RoadTest: AVNET Azure Sphere MT3620 Starter Kit
Evaluation Type: Development Boards & Tools
Did you receive all parts the manufacturer stated would be included in the package?: True
What other parts do you consider comparable to this product?:
What were the biggest problems encountered?: n/a
Goals of this RoadTest
There were two goals for this Roadtest:
This RoadTest review is Part 1, Getting Started
The AVNET Azure Sphere Starter kit includes a Carrier board with the Azure Sphere MT3620 module, a USB Cable, and a Quick Start Card, which contains links to the latest documentation and Azure Sphere Software Development kit.
Avnet Azure Sphere MT3620 Starter Kit
The Avnet Azure Sphere MT3620 Starter Kit supports rapid prototyping of highly secure, end-to-end IoT implementations using Microsoft’s Azure Sphere--a solution for creating highly-secured, connected Microcontroller (MCU) devices,
The kit includes a small form-factor carrier board, featuring a production-ready MT3620 Sphere module, based on the MT3620 SoC, which has built-in Microsoft security, Wi-Fi connectivity, and the combined versatility and power of an Arm® Cortex™-A7 processor with the low overhead and real-time guarantees of two Arm Cortex-M4F microcontrollers.
The carrier board connects the Sphere module I/Os to two MikroE Click sockets, an I2C Grove connector, a connector supporting the addition of a 128 x 64 OLED graphical display, a 3D accelerometer, 3D Gyro, temperature sensor, and an ambient light sensor. Debugging is accomplished through a USB-to-UART interface, which also provides the necessary 5V power for the board.
User applications for the embedded Sphere controller are developed in C using Microsoft’s Visual Studio IDE and the Azure Sphere SDK. The combination of Visual Studio, the versatile carrier card, and the production ready Sphere module delivers a powerful starting point for IoT developers interested in learning, prototyping, and deploying Azure Sphere based solutions.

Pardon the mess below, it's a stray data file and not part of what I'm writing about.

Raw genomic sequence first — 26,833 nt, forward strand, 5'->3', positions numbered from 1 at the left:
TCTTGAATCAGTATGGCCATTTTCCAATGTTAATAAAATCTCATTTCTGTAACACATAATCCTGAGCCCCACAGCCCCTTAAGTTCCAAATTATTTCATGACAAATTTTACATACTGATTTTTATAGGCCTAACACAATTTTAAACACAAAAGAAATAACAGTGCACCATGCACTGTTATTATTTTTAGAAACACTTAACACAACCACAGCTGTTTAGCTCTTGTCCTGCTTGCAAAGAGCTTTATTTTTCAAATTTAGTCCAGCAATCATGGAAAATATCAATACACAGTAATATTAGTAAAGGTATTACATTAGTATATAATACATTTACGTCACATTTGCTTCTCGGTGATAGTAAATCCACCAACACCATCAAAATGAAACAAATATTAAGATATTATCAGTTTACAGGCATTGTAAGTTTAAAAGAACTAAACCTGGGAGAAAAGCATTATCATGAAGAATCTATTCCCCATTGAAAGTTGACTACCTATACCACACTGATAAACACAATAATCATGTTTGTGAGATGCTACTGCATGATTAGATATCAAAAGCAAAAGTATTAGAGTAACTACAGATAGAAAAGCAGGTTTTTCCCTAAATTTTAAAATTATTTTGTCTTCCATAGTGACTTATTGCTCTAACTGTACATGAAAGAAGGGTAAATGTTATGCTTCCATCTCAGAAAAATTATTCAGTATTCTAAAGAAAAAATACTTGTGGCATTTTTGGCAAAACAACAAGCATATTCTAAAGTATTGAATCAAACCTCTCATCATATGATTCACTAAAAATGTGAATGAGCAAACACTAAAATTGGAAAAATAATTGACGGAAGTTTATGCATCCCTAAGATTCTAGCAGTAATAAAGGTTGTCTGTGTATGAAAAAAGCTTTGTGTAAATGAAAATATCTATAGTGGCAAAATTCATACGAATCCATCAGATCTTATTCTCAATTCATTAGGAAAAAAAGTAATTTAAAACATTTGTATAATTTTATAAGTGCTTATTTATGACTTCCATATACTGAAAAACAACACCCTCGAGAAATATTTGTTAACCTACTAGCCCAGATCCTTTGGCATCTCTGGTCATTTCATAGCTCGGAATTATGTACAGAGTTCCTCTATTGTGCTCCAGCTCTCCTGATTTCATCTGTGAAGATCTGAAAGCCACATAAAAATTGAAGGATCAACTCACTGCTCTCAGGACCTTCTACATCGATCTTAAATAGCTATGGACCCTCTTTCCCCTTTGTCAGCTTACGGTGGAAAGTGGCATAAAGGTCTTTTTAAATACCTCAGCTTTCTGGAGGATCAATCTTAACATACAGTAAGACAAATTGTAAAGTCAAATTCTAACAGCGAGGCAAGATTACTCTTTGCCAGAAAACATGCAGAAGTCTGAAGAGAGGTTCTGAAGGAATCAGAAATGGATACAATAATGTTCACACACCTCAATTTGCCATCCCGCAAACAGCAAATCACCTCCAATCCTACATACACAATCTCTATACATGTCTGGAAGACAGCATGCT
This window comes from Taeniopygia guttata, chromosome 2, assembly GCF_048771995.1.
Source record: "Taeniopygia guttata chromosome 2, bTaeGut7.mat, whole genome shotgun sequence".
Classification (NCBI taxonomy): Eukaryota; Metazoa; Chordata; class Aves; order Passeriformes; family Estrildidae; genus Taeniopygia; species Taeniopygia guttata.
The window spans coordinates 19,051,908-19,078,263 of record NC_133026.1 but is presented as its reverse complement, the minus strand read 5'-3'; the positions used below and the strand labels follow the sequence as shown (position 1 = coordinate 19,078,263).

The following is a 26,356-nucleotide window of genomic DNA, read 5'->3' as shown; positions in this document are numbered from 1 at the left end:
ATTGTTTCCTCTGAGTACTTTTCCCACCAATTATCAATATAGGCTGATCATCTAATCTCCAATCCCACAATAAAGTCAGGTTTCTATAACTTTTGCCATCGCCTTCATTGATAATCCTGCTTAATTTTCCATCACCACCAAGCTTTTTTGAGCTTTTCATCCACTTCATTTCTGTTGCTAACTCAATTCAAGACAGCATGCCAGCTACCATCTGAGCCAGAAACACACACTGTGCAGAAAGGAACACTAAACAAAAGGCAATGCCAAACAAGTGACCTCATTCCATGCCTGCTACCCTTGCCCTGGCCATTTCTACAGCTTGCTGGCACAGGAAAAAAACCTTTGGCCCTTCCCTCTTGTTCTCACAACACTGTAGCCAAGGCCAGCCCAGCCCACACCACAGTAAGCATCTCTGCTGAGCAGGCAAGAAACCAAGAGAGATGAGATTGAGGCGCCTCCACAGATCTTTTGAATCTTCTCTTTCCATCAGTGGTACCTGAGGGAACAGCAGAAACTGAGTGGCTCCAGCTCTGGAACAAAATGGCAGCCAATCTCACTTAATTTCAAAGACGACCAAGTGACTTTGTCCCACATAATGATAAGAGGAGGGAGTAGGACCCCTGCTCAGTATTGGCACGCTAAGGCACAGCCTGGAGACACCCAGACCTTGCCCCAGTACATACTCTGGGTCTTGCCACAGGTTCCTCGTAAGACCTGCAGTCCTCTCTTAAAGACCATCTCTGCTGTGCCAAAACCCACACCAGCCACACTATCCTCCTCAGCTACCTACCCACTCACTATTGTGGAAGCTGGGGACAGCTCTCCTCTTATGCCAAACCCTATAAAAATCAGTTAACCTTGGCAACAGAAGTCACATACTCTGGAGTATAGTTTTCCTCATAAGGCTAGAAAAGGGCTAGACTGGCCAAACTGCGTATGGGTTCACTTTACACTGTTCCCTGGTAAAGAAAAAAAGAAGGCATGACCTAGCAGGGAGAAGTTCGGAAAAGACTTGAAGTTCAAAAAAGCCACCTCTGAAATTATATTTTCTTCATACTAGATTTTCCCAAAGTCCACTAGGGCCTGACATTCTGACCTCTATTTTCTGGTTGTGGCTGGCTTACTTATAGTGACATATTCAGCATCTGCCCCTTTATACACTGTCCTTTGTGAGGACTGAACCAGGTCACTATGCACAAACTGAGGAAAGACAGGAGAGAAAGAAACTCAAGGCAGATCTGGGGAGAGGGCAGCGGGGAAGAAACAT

The first step to get the module up and running is to install the Microsoft Azure Sphere SDK from http://aka.ms/AzureSphereSDK
The installation of the module requires connecting it to the Windows 10 PC via the USB-C cable so that the required drivers can be installed automatically.
The next step is setting up the development environment called the Azure Sphere SDK Preview, which includes
All of this is carefully documented at https://docs.microsoft.com/en-us/azure-sphere/
Installing the Visual Studio extensions can be a lengthy affair depending on the version of Visual Studio you have installed. I had to upgrade my version first before I was able to install the extensions. This process took an unexpectedly long 3 hours.
The next step was to create a Microsoft Azure account. This also caused some grief as I have several Microsoft Azure accounts, and opaque page caching in the browser continued to get in the way to create a working new account. After a couple of tries of creating, logging out, and logging back in, success was had. One troubling assumption that the web application made is to create a domain name out of your company name. Our company name is "Stillwater Supercomputing Inc.", and the Microsoft Azure wizard constructed a domain, stillwatersupercomputing.onmicrosoft.com, which is too long to fit within the Azure portal fields.
When successful, the Microsoft Azure portal will appear with your new Azure account:
Device registration needs to take place via the azsphere CLI. Here the documentation was not consistent, as it asked to check the version of the OS before the device was registered. Once I figured out to ignore the documentation here, and create an Azure tenant and claim the device for that tenant, life became easier:
The nitpick here is that the command 'azsphere' is difficult to type: the first three characters all typed with the left pinky and ring finger: cramping up just thinking about it.
Once claimed, we can proceed to update the OS:
At this point, we were finally able to compile and deploy our first application: the blinking LED.
The Microsoft Azure Sphere MT3620 starter kit is a secure end-to-end IoT device .The MT3620 is a highly integrated, high performance IoT MCU with the high level of security necessary for modern, robust internet-connected devices. The MT3620 targets a wide range of IoT applications including smart home, commercial, industrial and many other domains thanks to its extensive I/O peripheral subsystem that allows device design flexibility and freedom. The MT3620 was designed in close cooperation with Microsoft and is compatible with the Microsoft Azure Sphere solution.